There are about 120 different chemical structures of glucosinolates. These occur mainly in the cruciferous plant family, as well as in mustard, watercress, horseradish and brassicas (cabbage vegetables). Glucosinolates are responsible for the typical taste in the above mentioned foods. The pungent taste in horseradish is caused by allyl isothiocyanate; sinigrin causes the same in mustard and progoitrin imparts the slightly bitter taste in brassicas (cabbage vegetables).
- Stimulate the immune system
- Antibiotic (meaning, they inhibit the growth of micro-organisms such as bacteria and fungi)
- Antioxidant (meaning, they prevent sensitive molecules’ reaction with oxygen)
May reduce the risk of:
- Certain cancer diseases such as colorectal cancer, stomach cancer, breast cancer, liver cancer or lung cancer.
In all cabbage varieties such as Brussels sprouts, cauliflower, green or white cabbages, broccoli, parsley root radishes, watercress and mustard.
It should be noted that:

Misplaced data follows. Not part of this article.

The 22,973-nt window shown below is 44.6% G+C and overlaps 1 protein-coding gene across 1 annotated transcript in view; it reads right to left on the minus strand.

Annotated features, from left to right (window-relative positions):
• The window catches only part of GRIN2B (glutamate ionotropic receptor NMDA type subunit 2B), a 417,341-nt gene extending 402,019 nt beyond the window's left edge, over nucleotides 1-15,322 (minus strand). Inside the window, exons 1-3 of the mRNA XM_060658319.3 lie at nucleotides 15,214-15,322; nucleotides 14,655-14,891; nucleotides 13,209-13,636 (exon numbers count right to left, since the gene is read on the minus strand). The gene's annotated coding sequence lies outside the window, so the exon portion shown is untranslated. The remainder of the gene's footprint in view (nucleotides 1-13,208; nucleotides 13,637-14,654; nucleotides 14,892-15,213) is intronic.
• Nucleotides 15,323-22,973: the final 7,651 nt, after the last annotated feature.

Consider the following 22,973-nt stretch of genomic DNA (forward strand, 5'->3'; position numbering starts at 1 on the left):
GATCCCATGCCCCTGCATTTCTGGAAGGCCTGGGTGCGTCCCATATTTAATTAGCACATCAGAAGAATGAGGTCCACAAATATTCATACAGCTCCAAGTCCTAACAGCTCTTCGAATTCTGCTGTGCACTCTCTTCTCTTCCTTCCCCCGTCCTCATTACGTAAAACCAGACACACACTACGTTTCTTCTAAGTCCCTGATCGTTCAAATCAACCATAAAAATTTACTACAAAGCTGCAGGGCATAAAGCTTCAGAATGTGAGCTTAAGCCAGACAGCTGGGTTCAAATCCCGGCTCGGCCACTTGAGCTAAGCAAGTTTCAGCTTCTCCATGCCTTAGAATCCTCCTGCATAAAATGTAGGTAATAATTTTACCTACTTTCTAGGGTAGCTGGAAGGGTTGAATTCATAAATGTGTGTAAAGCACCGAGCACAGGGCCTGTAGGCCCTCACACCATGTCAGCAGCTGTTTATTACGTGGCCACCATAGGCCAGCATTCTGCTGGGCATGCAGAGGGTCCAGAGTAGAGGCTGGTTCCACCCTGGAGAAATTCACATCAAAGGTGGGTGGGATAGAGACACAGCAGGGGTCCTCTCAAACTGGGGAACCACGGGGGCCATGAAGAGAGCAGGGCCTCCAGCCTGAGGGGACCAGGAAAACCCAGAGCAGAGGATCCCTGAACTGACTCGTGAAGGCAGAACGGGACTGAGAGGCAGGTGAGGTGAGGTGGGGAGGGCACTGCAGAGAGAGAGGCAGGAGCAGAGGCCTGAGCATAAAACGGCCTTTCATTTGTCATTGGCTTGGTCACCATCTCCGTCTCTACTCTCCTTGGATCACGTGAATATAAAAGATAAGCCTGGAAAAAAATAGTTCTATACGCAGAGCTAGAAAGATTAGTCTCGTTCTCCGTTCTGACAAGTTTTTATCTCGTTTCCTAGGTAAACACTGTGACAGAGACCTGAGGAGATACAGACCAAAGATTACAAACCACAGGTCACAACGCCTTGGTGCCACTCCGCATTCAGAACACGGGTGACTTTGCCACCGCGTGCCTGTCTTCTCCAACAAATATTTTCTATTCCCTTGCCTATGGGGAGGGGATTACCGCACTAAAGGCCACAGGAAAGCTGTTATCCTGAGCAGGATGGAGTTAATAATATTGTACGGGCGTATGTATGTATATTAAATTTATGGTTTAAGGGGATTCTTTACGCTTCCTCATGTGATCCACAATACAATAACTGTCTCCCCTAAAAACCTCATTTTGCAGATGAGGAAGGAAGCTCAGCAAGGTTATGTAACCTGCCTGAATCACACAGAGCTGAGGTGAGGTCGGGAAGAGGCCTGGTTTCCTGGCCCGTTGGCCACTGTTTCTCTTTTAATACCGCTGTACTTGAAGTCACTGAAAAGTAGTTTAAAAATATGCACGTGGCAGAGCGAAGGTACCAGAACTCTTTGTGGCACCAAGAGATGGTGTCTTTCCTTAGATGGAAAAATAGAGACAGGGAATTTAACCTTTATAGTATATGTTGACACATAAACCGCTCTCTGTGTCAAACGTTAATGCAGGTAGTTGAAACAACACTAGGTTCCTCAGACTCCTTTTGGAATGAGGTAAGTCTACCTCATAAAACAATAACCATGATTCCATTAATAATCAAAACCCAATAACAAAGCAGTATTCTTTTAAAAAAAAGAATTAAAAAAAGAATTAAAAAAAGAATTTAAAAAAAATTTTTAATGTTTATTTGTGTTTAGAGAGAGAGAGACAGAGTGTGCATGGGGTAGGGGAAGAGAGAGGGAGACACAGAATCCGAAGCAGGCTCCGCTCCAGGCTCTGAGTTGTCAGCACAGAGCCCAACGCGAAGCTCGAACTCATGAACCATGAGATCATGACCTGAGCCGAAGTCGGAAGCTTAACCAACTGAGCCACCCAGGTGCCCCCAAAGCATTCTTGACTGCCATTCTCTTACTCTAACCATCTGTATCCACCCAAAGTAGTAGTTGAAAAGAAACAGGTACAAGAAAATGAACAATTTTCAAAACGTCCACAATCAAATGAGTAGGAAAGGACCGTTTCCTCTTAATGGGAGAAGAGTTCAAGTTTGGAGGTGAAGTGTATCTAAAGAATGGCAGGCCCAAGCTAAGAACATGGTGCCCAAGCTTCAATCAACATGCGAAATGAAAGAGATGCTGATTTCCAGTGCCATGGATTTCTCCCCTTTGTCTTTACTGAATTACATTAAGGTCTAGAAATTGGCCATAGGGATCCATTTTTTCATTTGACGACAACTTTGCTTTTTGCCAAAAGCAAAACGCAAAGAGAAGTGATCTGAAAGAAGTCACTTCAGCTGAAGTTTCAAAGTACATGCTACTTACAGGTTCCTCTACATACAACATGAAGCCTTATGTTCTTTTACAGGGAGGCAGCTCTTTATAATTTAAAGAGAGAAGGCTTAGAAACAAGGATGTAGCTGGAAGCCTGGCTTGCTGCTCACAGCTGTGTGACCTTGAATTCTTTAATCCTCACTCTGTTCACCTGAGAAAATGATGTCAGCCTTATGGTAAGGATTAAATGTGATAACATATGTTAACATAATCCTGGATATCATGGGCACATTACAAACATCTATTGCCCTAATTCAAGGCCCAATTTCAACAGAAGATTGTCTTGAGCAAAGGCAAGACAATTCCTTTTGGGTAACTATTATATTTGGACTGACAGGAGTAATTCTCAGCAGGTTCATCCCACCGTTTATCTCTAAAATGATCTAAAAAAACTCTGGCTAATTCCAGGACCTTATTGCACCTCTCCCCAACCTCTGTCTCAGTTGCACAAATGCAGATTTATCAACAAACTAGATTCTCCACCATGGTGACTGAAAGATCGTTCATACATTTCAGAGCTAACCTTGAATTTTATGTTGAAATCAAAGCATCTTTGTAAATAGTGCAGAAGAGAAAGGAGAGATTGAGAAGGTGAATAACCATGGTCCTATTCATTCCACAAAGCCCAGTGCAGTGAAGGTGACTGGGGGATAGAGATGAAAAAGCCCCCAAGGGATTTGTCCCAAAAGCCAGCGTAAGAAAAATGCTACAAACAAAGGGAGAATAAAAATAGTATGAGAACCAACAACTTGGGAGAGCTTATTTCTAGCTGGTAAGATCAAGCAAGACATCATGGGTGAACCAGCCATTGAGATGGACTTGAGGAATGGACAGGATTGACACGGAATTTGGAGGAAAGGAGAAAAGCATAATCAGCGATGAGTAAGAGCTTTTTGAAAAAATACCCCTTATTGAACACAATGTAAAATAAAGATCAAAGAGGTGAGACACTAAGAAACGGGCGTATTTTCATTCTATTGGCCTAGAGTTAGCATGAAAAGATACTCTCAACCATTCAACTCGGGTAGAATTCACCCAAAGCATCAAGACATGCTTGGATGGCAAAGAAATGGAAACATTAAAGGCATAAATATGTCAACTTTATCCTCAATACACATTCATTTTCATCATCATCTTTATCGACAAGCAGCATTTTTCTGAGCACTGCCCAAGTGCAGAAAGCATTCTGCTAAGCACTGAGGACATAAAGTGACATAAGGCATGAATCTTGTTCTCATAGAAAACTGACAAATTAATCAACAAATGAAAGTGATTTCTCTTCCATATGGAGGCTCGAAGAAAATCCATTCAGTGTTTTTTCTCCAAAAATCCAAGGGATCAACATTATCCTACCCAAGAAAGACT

Cooking reduces plant based food’s glucosinolates content by 35% to up to 60%. Losses occur through the reduction in enzymes which are boiled away in the cooking water. Also, glucosinolates content can be decreased during lactic acid fermentation, as it occurs for example, in sauerkraut production. However, when plant based food is dried, the glucosinolates remain in the food.
Recommendations for daily requirements have not yet been scientifically determined.
Phytochemicals should not be taken as isolated in tablets because this may cause undesirable side effects. The numerous other ingredients in food are most likely essential, in order that they can exert healthy effects on the body.